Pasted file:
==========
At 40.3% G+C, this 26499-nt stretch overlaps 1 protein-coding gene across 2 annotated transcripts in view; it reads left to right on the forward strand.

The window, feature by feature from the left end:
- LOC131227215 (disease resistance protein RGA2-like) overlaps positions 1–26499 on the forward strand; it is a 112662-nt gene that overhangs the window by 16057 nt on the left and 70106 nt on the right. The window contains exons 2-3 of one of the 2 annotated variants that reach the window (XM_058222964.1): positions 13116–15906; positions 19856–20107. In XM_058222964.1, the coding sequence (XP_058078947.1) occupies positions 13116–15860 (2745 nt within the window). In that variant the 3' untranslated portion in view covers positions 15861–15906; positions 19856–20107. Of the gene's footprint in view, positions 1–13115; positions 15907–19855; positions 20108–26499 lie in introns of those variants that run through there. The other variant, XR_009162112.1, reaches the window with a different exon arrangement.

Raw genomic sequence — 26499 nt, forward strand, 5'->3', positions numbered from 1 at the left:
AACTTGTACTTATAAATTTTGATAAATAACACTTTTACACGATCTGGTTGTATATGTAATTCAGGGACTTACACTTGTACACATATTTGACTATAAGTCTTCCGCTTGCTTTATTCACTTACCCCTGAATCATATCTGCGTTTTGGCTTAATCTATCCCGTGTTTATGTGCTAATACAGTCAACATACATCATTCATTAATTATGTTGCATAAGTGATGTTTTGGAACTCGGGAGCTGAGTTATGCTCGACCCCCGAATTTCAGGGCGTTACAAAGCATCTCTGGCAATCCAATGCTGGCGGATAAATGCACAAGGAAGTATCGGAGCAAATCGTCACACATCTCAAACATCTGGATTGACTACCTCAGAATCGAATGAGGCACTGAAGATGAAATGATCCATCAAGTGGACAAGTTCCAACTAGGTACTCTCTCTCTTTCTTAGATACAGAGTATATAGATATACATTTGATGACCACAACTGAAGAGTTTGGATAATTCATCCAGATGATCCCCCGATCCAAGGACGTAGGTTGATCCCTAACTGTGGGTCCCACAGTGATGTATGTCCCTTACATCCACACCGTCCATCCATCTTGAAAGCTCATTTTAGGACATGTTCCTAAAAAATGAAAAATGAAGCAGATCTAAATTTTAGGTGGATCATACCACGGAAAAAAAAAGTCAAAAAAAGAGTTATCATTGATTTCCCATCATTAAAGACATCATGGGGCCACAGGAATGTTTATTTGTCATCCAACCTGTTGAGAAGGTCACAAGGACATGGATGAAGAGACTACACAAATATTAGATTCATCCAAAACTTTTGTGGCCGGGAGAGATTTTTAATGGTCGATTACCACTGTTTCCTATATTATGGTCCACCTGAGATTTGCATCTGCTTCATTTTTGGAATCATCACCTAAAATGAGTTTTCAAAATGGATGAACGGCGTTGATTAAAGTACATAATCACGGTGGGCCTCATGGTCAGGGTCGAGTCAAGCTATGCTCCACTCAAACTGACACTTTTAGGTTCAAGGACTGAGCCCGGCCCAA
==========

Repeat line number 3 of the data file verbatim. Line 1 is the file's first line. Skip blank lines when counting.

- LOC131227215 (disease resistance protein RGA2-like) overlaps positions 1–26499 on the forward strand; it is a 112662-nt gene that overhangs the window by 16057 nt on the left and 70106 nt on the right. The window contains exons 2-3 of one of the 2 annotated variants that reach the window (XM_058222964.1): positions 13116–15906; positions 19856–20107. In XM_058222964.1, the coding sequence (XP_058078947.1) occupies positions 13116–15860 (2745 nt within the window). In that variant the 3' untranslated portion in view covers positions 15861–15906; positions 19856–20107. Of the gene's footprint in view, positions 1–13115; positions 15907–19855; positions 20108–26499 lie in introns of those variants that run through there. The other variant, XR_009162112.1, reaches the window with a different exon arrangement.